A fatigued voice over the intercom announces a sale on cucumbers, three for a dollar. I step behind Susan, put my hand on her hip.  

           “Tell me again why you’re not with me.”

           “Frank reminds me to feed the fish.”

           “They died, remember?” I take her hand, look down. Right above her ankle is one of those fake tattoos, a cup-shaped rose. Pretty. Delicate.

           “He bought the girls two more.”

“Tough competition.” I squeeze her hand, let go.

           I head to the exit, past a row of cash registers, past a skinny bag boy with thick red eyebrows and a large mole below his right eye. I look over my shoulder. Susan is talking to Margaret, while Jane plays with the hem of her mother’s skirt. And that thread that connects me to her, to them, pulls at my skin, my bones. I push open the door. On the street, the sidewalk is thick with slow-moving bodies. The July heat hits me like a sheet of rain.





          Jane and I arrived at the park and headed for the duck pond with its rambling oak trees. She pulled a spoon from her pocket, the one she carried with her everywhere because she loved to dig in the dirt and I lay in the sun, arms spread out, eyes closed, and wondered if the grass in the country felt different from the grass at the city park.                   
          “Girl,” a voice above me said. At first I thought it was God talking to me and I froze. But I figured if he was talking directly to me he would at least address me by my first name.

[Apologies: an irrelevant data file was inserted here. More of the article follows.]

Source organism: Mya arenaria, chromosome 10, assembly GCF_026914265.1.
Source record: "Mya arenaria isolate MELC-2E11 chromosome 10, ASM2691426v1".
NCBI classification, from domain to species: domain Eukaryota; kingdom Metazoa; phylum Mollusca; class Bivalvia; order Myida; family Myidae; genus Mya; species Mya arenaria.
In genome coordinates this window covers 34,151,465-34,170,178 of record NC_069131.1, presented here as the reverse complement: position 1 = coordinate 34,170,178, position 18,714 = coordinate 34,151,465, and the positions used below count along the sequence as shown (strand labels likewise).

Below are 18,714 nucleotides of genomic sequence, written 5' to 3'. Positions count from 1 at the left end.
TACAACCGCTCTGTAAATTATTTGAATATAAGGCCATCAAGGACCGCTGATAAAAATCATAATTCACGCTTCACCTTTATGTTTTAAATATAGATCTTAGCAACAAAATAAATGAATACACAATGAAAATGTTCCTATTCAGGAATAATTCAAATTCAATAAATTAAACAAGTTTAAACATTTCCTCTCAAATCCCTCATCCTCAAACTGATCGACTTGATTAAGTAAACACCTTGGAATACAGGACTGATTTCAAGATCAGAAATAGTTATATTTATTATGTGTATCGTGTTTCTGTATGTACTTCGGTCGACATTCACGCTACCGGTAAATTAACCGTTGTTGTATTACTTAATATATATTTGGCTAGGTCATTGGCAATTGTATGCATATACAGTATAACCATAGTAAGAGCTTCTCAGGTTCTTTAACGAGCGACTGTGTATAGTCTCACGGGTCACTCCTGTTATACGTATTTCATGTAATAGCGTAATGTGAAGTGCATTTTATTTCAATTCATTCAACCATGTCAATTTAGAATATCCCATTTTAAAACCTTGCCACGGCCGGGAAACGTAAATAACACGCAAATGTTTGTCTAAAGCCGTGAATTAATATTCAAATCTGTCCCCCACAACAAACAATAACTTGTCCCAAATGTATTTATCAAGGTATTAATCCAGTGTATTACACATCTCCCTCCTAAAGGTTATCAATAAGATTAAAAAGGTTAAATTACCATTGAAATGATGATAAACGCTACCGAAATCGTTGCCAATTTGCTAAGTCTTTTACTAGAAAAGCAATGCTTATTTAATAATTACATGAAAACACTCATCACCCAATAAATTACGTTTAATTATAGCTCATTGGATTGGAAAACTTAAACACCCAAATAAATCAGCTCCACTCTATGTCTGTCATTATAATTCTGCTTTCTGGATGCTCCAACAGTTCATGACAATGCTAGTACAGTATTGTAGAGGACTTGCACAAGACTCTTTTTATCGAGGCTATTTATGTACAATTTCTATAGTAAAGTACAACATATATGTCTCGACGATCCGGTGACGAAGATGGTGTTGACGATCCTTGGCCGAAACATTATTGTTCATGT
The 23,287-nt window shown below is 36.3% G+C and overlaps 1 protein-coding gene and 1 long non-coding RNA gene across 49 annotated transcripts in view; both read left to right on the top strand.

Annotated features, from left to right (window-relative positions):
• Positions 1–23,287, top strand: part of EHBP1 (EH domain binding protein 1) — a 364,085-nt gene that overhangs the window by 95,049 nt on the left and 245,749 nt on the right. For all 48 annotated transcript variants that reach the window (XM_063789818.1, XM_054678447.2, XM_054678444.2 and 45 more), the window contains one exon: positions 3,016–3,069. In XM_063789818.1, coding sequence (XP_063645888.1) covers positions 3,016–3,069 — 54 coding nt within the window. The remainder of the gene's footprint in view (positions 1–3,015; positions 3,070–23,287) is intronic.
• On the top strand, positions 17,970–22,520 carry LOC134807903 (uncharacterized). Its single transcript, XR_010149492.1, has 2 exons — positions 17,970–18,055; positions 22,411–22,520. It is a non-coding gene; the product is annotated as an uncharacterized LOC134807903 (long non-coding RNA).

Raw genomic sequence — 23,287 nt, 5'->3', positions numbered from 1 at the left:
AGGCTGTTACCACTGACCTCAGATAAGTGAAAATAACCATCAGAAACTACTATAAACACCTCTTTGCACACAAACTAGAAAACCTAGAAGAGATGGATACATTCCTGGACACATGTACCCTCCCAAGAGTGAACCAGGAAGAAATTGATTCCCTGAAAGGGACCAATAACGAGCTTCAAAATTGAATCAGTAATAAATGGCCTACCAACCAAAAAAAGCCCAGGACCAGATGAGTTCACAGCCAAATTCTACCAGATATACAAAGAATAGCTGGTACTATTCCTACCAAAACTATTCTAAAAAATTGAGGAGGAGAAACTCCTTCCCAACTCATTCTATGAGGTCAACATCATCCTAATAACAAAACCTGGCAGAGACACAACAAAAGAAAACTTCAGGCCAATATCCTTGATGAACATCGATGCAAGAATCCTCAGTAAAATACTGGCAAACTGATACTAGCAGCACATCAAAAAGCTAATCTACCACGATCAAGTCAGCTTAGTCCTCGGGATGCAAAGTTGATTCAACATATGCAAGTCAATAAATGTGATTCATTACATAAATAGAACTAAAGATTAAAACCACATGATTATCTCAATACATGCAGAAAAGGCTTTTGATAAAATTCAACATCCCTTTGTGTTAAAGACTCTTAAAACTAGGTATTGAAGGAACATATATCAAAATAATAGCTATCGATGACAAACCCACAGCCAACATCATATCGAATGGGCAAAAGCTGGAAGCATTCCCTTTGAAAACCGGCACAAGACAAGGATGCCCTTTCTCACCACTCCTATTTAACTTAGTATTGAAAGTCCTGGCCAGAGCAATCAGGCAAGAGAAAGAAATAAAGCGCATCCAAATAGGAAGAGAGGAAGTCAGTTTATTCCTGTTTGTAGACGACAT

I opened my eyes. It was Rubén, my mother Susan’s ex-boyfriend. The man we were both in love with. I sat up, curled my legs to my chest. His shirt was half-buttoned and from what I could see, he had no hair on his chest.                
          His friend stood behind him, tossed his cigarette into the grass. “She’s too young,” he said.                                           
          “Litterbug,” Jane said without looking up from her pile of dirt.                                                                                            
           Boys on matching bicycles looped past us.  At the basketball court, two guys started pushing and shoving each other. I took my ponytail, pulled it around to my mouth.                                                                                                               
           “Stop chewing on your hair,” Jane said to me.                                                                                                                                     
           “Shut up,” I said to her.